So, I must agree that certifications are only a part of the decision making process, a very small part of the process. The person may (and very well could) have the skills that you are looking for already without having gone through the certification training.

  • #150396

    weperkins
    Participant

    Certification was tried by industry in the 80’s and still exists to some extent, but only those industries that are captivated by titles require them anymore.

    That said, there is a case for certification where the certification has value. Most certifications only reflect the ability to pass a test. Being certified in a programming language doesn’t make an effective or efficient programmer.

    Other certifications (like the PMP) require validated experience in addition to being able to pass the certification exam. They also require ongoing professional development.

    Similarly, there are a lot of experienced professionals (both inside and outside of government service) who do the work well and produce the desired outcomes without the benefit of being “certified”.

    The answer to your question needs to take into account the requirements of the certification and ultimately, the demonstrated abilities of the individuals being considered for the position/work.

  • #150394

    James Lewis
    Participant

    Does having a certificate hanging on the wall of your cube really mean that you’re QUALIFIED enough to actually manage a minor project, let alone a multi-million dollar program?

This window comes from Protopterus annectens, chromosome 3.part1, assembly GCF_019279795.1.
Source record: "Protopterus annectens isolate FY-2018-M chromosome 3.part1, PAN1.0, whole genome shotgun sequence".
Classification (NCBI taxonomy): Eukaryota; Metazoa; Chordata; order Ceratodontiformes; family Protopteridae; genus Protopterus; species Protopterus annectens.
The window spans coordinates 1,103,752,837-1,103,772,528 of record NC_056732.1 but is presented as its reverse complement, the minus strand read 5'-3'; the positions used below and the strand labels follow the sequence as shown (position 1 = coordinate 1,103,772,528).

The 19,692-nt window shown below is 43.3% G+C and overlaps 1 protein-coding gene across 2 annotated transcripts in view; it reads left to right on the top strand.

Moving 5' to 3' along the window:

Considering there really is no standard of comparison regarding price or quality or knowledge/skill development behind these certifications other than alignment to a set of competencies that don’t consider the business objectives of specific organizations, what really is the point of the certification?

    Organizations like the FAA and the FBI are facing intense public and Congressional scrutiny for their failing programs (Sentinal and NextGen). Time and again, OIGs have found that these programs would be significantly more successful (and valuable) if the program and project managers on them practiced standard program/project methodologies.

    Unfortunately, many Federal organisations lack the coordination of processes and the governance to give their PMs any direction. While the training of people to develop skills and knowledge is important, having an organizational process in place, and a culture that supports the processes is also important. Organizations cannot succeed at one without having the other.

    So, while pursuing certification might help “validate” that employees have been tenured for a particular amount of time, something needs to be done to confirm they have the appropriate knowledge, and more importantly, actually possess the related skills (aligned to their organization’s processes) to be successful. All the while their managers need to be aware of the expectations that are in place to ensure improvement in work behavior while the organization itself needs to be just that… ORGANIZED so that employees have the chance to do what they do best and achieve success!

    I would argue that certified definitely does NOT equal qualified, and that while there are many FAC PPM classes available, they are not all created equal.

You must be logged in to reply to this topic.